The Surströmming Offensive

There are lots of advantages to living in an apartment building, sure, but there are also some disadvantages, too — you don’t get to pick your neighbors, and they may do things which affect your home. Maybe your upstairs neighbors have little kids who stomp around at six o’clock in the morning. Perhaps there’s someone a few floors below you who uses more hot water than the building could possibly provide. And maybe there’s a particularly pungent odor emanating from another apartment and wafting throughout the stairwells.

None of those, likely, are grounds for eviction, unfortunate as it may be. Not unless surströmming is involved.

Surströmming, pictured in its container above, is a Swedish delicacy — herring, canned in a brine, which is fermented for at least a few months before opening. And by all accounts, it smells absolutely awful. There are reports (likely tongue-in-cheek) that “birds began to drop dead from the sky” from the smell after barrels of the stuff are open. In another event, as The Local (a Swedish publication) reported, the smell of a gas leak prompted some people in Stockholm to call the authorities, “but when [fire and rescue] got to the scene and started to investigate the smell, one of the residents informed us that they were eating fermented herring, which turned out to be the cause.” And if you go to YouTube — and please, don’t do this if you have an easily triggered gag reflex — you’ll find lots of videos of people opening cans for the first time, only to be overwhelmed by the smell. In one such video, for example, a Buzzfeed reviewer compared the smell to “a national park bathroom that somebody just dumped a bunch of dog food in.”

Surströmming — it smells terrible.

And yet, people eat it. Typically, it’s eaten outdoors, far away from where the cans were open, and as part of a fish taco called surströmmingsklämma. It is not something one should ever eat in an apartment building — and especially not in a common area therein — unless you want to find yourself a new apartment.

We know that because in 1981, a German man living in an apartment went a little overboard with the surströmming. For reasons unclear (and probably malicious), he decided to not only open a can of the stench-ridden fish, but also decided to spread the malodorous brine in the stairwell he shared with the other residents. The result: the landlord sought to kick him out.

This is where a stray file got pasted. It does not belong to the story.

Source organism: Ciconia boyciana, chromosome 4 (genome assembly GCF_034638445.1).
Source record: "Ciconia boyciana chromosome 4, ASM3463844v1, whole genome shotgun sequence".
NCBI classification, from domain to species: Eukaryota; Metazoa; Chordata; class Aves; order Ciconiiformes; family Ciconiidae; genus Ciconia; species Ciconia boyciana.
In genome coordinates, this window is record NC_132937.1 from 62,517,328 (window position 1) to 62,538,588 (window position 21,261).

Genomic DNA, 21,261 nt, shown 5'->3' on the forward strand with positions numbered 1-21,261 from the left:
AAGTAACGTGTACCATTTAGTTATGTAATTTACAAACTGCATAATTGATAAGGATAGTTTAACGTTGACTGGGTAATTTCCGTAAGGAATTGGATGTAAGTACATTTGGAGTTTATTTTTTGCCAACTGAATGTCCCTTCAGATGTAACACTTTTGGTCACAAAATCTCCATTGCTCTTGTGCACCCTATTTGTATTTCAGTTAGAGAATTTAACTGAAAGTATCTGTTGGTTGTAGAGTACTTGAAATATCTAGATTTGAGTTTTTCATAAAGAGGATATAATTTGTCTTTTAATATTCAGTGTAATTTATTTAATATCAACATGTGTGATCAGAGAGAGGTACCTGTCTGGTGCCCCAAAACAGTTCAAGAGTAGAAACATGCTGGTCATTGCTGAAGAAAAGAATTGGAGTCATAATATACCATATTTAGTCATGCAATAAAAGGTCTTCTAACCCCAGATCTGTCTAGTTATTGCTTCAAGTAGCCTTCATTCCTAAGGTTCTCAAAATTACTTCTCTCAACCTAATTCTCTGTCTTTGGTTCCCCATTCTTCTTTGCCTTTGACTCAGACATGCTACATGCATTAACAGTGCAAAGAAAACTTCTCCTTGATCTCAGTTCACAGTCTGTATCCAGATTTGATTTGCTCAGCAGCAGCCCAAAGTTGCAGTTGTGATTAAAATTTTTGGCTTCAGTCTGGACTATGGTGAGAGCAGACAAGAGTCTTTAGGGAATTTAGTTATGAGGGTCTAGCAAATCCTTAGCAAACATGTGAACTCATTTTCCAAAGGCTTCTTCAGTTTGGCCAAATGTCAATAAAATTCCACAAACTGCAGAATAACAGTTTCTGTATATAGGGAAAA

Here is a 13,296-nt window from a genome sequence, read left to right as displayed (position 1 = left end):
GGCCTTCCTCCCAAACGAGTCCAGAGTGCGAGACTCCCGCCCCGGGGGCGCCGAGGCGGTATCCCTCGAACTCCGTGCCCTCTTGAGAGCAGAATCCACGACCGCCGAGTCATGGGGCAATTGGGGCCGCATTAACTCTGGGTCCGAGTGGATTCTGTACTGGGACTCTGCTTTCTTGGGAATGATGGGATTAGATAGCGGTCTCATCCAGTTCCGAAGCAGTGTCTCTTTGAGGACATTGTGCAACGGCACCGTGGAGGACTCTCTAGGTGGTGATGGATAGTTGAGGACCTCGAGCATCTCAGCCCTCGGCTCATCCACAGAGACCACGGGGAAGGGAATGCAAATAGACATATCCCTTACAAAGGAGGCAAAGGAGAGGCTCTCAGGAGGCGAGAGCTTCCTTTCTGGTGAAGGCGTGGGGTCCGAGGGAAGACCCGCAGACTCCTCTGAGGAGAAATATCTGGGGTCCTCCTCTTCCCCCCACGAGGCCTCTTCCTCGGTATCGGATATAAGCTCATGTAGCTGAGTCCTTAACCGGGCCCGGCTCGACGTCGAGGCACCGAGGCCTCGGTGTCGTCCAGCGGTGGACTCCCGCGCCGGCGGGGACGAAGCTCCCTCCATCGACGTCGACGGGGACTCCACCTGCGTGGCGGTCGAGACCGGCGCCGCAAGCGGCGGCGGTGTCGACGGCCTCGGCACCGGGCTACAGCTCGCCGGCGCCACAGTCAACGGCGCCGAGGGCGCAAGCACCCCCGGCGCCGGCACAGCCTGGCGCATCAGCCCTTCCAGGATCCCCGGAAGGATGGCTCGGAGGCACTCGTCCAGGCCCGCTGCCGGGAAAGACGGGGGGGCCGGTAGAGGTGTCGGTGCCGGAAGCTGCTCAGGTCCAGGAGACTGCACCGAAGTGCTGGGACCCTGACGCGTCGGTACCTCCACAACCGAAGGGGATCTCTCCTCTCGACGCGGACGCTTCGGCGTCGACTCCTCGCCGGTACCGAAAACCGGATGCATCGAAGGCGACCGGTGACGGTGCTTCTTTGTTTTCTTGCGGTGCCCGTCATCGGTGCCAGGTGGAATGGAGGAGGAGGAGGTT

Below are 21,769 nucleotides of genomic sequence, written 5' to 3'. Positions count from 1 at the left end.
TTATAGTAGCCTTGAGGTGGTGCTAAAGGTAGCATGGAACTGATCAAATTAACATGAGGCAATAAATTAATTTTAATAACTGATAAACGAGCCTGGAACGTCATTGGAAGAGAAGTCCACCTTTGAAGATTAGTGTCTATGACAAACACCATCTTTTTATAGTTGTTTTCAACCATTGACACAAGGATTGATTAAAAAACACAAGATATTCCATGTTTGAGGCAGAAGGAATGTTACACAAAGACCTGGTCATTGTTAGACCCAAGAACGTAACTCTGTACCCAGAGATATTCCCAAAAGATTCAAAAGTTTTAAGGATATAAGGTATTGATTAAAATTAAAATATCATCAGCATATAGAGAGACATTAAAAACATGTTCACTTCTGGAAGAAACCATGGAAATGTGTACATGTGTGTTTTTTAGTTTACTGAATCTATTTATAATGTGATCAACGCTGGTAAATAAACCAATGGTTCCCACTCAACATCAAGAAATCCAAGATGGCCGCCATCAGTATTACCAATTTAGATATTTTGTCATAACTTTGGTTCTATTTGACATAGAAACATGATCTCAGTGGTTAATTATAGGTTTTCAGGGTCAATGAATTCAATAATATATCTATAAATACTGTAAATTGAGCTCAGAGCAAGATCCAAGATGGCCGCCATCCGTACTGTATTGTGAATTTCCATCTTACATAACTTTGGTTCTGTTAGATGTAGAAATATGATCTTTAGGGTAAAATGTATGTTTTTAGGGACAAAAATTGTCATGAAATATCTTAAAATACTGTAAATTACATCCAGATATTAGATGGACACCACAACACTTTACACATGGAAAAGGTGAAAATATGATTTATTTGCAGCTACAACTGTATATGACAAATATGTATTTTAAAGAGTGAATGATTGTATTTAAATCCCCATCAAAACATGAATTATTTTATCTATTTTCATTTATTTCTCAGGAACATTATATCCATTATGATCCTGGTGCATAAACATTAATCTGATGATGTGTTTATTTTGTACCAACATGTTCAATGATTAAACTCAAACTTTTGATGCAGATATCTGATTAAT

But the resident fought back, pushing the matter to a local landlord/tenant court. In general, those have a bias toward tenants — we don’t want to make people suddenly homeless — but surströmming is the great exception to the typical. At first, it looked like the court would rule against the landlord, but the petitioner had brought some evidence with him. According to a recap (.pdf, and in German) of landlord/tenant cases involving various disruptions, the landlord brought along a can of surströmming — and he opened it so the judge could have a first-hand experience of what it’s like to experience the fish’s smell in close quarters. And it worked: per the court (translated), “the chamber was able to confirm first-hand that the awful smell of the fish sauce far exceeds what could be considered tolerable for the other tenants.”

With that, the offending tenant’s lease came to an end.

Bonus fact: The term “red herring” probably also has to do with the scent of the fish. Per the online etymology dictionary, literal red herrings were “used by fugitives to put bloodhounds off their scent,” giving rise to the metaphorical meaning.

From the Archives: Fishing for Trouble: Herring, causing trouble in other ways.